Welcome to Scribd. Sign in or start your free trial to enjoy unlimited e-books, audiobooks & documents.Find out more
Download
Standard view
Full view
of .
Look up keyword
Like this
2Activity
0 of .
Results for:
No results containing your search query
P. 1
25498942 Schuon F the Quintessential Esoterism of Islam

25498942 Schuon F the Quintessential Esoterism of Islam

Ratings: (0)|Views: 35|Likes:
Published by Tahir Ali

More info:

Published by: Tahir Ali on Jul 19, 2010
Copyright:Attribution Non-commercial

Availability:

Read on Scribd mobile: iPhone, iPad and Android.
download as PDF, TXT or read online from Scribd
See more
See less

07/08/2013

pdf

text

original

 
 
From the World Wisdom online library:
www. worldwisdom.com/public/library/default.aspx
The Quintessential Esoterism of Islam
The Islamic religion is divided into three constituent parts:
Ī 
ā 
,Faith, which contains everything one must believe;
Isl 
ā 
, the Law,which contains everything one must do;
Ihs 
ā 
,
1
operative Virtue,which confers upon believing and doing the qualities that make themperfect—in other words, that intensify or deepen both faith andworks.
Ihs 
ā 
, in short, is the sincerity of the intelligence and the will:it is our complete adherence to the Truth and our total conformity tothe Law, which means that we must on the one hand know the Truthentirely, not only in part, and on the other hand conform to it withour deepest being and not only with a partial and superficial will. Thus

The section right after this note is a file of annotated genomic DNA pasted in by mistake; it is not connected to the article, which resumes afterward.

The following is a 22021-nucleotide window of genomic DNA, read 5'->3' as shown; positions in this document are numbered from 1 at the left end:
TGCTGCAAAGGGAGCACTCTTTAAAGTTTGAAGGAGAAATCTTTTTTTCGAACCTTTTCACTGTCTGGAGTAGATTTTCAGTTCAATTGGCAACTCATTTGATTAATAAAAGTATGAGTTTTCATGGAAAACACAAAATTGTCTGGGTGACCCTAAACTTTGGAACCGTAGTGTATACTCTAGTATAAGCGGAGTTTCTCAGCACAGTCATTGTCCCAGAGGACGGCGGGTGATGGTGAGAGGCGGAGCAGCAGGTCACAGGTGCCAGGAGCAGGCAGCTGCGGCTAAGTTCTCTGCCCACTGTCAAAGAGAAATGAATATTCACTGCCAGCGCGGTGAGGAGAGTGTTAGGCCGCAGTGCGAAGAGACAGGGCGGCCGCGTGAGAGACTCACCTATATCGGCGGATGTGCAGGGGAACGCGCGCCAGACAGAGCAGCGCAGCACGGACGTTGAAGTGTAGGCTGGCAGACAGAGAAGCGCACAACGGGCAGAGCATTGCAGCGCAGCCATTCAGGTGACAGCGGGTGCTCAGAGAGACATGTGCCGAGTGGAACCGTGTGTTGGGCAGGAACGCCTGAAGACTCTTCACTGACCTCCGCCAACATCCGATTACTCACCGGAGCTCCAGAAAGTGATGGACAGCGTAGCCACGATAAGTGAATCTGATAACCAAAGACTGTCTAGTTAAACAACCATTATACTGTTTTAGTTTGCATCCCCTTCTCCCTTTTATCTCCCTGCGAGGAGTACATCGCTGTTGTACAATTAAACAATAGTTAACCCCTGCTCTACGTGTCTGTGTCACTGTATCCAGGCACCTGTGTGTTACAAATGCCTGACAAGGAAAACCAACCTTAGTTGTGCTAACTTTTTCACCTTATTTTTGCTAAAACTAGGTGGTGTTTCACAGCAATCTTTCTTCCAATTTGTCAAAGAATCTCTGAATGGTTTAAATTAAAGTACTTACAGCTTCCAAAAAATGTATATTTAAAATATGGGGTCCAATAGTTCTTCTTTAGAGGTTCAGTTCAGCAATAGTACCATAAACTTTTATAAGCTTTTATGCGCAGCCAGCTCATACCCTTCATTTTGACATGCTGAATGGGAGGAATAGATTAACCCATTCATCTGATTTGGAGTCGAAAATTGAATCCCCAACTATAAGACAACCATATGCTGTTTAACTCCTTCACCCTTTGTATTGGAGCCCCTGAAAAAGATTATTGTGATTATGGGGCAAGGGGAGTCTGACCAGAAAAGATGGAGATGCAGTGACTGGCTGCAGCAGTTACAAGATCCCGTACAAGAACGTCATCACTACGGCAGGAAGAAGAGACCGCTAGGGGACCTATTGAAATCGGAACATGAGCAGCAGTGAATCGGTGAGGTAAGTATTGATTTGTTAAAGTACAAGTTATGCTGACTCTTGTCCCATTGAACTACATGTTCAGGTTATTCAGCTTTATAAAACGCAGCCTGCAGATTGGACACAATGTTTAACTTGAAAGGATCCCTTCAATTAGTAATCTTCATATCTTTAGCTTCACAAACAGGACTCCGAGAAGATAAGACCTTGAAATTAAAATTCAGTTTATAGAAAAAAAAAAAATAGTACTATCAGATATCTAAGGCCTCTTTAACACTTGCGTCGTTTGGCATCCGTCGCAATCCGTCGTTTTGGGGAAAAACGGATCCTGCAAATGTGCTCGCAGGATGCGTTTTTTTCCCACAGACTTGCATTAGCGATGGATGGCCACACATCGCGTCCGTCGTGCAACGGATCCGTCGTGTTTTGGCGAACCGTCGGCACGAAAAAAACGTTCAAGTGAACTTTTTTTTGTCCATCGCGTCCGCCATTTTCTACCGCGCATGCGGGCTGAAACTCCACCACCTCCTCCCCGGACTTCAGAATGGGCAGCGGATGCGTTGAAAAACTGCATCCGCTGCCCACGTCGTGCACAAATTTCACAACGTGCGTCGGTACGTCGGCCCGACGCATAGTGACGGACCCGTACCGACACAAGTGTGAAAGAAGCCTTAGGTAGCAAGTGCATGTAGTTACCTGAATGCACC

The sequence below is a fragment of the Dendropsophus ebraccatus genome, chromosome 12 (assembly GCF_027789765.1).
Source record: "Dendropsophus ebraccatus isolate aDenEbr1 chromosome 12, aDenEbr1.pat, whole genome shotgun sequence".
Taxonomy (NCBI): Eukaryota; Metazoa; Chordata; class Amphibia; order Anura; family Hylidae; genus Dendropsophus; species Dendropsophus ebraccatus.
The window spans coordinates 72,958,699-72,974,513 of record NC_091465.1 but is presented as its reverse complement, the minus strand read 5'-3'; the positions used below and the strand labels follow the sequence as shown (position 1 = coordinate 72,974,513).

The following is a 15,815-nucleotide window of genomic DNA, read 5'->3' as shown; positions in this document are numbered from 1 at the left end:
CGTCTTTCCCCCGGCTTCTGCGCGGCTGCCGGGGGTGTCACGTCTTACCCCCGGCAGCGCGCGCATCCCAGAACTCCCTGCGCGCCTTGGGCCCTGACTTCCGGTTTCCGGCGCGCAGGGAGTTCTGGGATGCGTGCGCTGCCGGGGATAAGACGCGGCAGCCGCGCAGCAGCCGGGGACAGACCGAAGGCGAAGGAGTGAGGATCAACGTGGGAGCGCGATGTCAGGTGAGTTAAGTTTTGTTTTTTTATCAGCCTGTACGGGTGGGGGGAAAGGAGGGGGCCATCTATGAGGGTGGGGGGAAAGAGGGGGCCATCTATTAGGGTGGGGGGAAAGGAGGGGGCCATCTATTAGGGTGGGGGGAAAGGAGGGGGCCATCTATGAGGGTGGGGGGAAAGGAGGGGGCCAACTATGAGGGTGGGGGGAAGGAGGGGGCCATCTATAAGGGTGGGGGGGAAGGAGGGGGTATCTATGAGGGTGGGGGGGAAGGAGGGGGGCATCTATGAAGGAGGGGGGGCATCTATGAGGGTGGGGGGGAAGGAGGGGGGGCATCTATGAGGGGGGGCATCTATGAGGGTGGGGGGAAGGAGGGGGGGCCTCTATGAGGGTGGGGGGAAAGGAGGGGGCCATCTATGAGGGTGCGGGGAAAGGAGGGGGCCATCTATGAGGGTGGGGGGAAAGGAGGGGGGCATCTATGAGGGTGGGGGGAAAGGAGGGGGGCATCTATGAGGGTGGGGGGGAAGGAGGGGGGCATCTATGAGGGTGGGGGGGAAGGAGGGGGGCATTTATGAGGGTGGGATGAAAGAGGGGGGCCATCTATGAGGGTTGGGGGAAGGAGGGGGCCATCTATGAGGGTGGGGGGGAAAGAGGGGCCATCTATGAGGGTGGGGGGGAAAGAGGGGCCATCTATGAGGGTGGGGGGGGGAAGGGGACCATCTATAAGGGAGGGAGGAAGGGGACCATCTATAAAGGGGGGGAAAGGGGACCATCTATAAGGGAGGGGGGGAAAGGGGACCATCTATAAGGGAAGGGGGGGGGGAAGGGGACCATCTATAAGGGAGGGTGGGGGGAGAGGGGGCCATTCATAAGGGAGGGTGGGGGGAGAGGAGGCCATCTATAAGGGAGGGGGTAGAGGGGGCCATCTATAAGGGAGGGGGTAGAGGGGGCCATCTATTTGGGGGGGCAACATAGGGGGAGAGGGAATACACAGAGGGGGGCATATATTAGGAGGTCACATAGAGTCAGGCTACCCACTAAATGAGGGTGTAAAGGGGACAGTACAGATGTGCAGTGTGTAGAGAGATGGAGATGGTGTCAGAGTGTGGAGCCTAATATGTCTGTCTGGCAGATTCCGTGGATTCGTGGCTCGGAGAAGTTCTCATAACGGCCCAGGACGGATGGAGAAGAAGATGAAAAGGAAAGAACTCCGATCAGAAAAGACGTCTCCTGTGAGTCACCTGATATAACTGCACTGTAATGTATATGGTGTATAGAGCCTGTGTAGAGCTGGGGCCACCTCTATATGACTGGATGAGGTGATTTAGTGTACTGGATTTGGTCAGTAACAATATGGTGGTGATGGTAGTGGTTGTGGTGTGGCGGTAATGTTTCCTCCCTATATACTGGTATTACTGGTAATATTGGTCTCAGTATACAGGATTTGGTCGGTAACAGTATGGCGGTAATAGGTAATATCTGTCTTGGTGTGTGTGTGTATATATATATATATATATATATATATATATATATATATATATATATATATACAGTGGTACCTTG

Ihs 
ā 
opens onto esoterism—which is the science of the essential andtotal—and is even identified with it; for to be sincere is to draw fromthe Truth the maximal consequences from the point of view of bothintelligence and will; in other words, it is to think and will with theheart, hence with our entire being, with all we are.
Ihs 
ā 
is right believing and right doing, and it is at the same timetheir quintessence: the quintessence of right believing is metaphysicaltruth,
Haq 
ī 
qah 
, and that of right doing is the practice of invocation,
Dhikr 
.
Ihs 
ā 
comprises as it were two modes, depending on its appli-cation: the speculative and the operative, namely, intellectual discern-ment and unitive concentration; in Sufi language this is expressedprecisely by the terms
Haq 
ī 
qah 
2
and
Dhikr 
or by
Tawh 
ī 
, “Unifica-tion”, and
Ittih 
ā 
, “Union”. For Sufis the “hypocrite” (
mun 
ā 
 fiq 
) is notmerely someone who gives himself airs of piety in order to impresspeople, but it is the profane man in general, someone who fails todraw all the consequences implied in the Dogma and Law, hence theman who is not sincere since he is neither consequential nor whole;
1
Literally
Ihs 
ā